I know, transcutaneous electrical nerve stimulation (TENS) is not really a so-called alternative medicine (SCAM) but it is used by many SCAM practitioners and pain patients. It is, therefore, worth knowing whether it works.

This systematic review investigated the efficacy and safety of transcutaneous electrical nerve stimulation (TENS) for the relief of pain in adults. All randomized clinical trials (RCTs) were considered which compared strong non-painful TENS at or close to the site of pain versus placebo or other treatments in adults with pain, irrespective of diagnosis.

Reviewers independently screened, extracted data, and assessed the risk of bias (RoB, Cochrane tool) and certainty of evidence (Grading and Recommendations, Assessment, Development, and Evaluation). The outcome measures were the mean pain intensity and the proportions of participants achieving reductions of pain intensity (≥30% or >50%) during or immediately after TENS. Random effect models were used to calculate standardized mean differences (SMD) and risk ratios. Subgroup analyses were related to trial methodology and characteristics of pain.

The review included 381 RCTs (24 532 participants). Pain intensity was lower during or immediately after TENS compared with placebo (91 RCTs, 92 samples, n=4841, SMD=-0·96 (95% CI -1·14 to -0·78), moderate-certainty evidence). Methodological (eg, RoB, sample size) and pain characteristics (eg, acute vs chronic, diagnosis) did not modify the effect. Pain intensity was lower during or immediately after TENS compared with pharmacological and non-pharmacological treatments used as part of standard of care (61 RCTs, 61 samples, n=3155, SMD = -0·72 (95% CI -0·95 to -0·50], low-certainty evidence). Levels of evidence were downgraded because of small-sized trials contributing to imprecision in magnitude estimates. Data were limited for other outcomes including adverse events which were poorly reported, generally mild, and not different from comparators.

The authors concluded that there was moderate-certainty evidence that pain intensity is lower during or immediately after TENS compared with placebo and without serious adverse events.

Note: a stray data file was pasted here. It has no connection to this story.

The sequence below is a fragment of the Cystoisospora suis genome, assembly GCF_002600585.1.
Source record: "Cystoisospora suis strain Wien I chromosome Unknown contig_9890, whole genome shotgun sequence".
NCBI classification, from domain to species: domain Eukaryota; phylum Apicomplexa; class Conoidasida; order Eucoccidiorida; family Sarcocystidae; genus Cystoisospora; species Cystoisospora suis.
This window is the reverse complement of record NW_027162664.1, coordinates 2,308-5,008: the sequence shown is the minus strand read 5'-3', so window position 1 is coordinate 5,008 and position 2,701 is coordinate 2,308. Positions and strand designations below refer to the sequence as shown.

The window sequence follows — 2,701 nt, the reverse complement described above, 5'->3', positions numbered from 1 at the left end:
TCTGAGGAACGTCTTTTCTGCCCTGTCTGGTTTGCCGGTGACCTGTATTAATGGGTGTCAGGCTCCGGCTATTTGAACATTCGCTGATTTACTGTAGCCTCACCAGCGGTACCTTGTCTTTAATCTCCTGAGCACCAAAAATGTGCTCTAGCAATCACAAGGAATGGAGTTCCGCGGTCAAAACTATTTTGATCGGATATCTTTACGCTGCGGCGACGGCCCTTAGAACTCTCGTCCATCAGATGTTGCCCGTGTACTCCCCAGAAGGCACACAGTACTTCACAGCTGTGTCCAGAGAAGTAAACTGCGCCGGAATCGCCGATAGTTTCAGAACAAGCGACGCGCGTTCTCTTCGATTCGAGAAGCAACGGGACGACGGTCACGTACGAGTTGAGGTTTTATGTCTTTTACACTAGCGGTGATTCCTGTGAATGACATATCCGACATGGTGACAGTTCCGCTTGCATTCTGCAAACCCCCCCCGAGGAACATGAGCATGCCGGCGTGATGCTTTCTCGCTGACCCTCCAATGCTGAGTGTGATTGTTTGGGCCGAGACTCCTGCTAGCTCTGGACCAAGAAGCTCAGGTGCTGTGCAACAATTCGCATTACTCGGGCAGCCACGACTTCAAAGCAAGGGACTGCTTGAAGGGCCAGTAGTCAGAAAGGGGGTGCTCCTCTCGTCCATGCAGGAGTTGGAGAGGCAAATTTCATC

This is an impressive review, not least because of its rigorous methodology and the large number of included trials. Its results are clear and convincing. In the words of the authors: “TENS should be considered in a similar manner to rubbing, cooling or warming the skin to provide symptomatic relief of pain via neuromodulation. One advantage of TENS is that users can adjust electrical characteristics to produce a wide variety of TENS sensations such as pulsate and paraesthesiae to combat the dynamic nature of pain. Consequently, patients need to learn how to use a systematic process of trial and error to select electrode positions and electrical characteristics to optimise benefits and minimise problems on a moment to moment basis.”

11 Responses to Is TENS an effective therapy for pain?

  • Well, that’s one way to bump up the n

    “We included TENS administered by a therapist and/or participant; as a sole treatment or in combination with other treatments, for any duration or regularity of treatment; as a single or multiple treatment intervention with or without follow-up. However, we only extracted data for the measurement timepoint during or immediately after a TENS treatment, as this is the most ecologically valid outcome.”.”

    “Thus, comparisons were either TENS compared head-to-head with a SoC intervention (ie, TENS vs SoC) or TENS as an adjunct to a SoC intervention (ie, TENS combined with SoC vs SoC alone).”


    “If TENS was administered as a course of treatments, we extracted data from the last treatment session.”

  • When they say “TENS” weren’t they really referring to the ancient treatment modality “Electrico Acupuncture” ?

  • Scenar will reduce the pain and start the healing process. TENS just does pain reduction. Done too long it can actually be harmful and the body will start to ignore the signal.

    • SCENAR, effective for a very broad range of diseases or merely a means for quacks to exploit the public?